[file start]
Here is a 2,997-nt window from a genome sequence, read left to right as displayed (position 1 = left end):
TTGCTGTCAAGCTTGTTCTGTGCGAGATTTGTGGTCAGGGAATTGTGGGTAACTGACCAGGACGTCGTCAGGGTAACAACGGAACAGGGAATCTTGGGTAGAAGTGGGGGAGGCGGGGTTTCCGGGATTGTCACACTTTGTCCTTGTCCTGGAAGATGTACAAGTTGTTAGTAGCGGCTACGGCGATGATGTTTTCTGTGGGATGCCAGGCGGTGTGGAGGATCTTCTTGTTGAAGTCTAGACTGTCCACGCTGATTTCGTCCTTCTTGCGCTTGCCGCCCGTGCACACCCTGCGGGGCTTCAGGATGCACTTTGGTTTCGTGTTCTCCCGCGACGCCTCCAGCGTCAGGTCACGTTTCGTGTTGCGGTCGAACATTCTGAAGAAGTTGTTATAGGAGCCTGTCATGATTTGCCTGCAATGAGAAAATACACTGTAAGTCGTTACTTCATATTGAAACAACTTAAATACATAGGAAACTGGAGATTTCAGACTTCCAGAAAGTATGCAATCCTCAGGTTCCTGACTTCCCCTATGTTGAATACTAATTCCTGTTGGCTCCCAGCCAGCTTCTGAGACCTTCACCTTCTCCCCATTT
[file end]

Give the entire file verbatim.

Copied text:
Here is a 2,997-nt window from a genome sequence, read left to right as displayed (position 1 = left end):
TTGCTGTCAAGCTTGTTCTGTGCGAGATTTGTGGTCAGGGAATTGTGGGTAACTGACCAGGACGTCGTCAGGGTAACAACGGAACAGGGAATCTTGGGTAGAAGTGGGGGAGGCGGGGTTTCCGGGATTGTCACACTTTGTCCTTGTCCTGGAAGATGTACAAGTTGTTAGTAGCGGCTACGGCGATGATGTTTTCTGTGGGATGCCAGGCGGTGTGGAGGATCTTCTTGTTGAAGTCTAGACTGTCCACGCTGATTTCGTCCTTCTTGCGCTTGCCGCCCGTGCACACCCTGCGGGGCTTCAGGATGCACTTTGGTTTCGTGTTCTCCCGCGACGCCTCCAGCGTCAGGTCACGTTTCGTGTTGCGGTCGAACATTCTGAAGAAGTTGTTATAGGAGCCTGTCATGATTTGCCTGCAATGAGAAAATACACTGTAAGTCGTTACTTCATATTGAAACAACTTAAATACATAGGAAACTGGAGATTTCAGACTTCCAGAAAGTATGCAATCCTCAGGTTCCTGACTTCCCCTATGTTGAATACTAATTCCTGTTGGCTCCCAGCCAGCTTCTGAGACCTTCACCTTCTCCCCATTT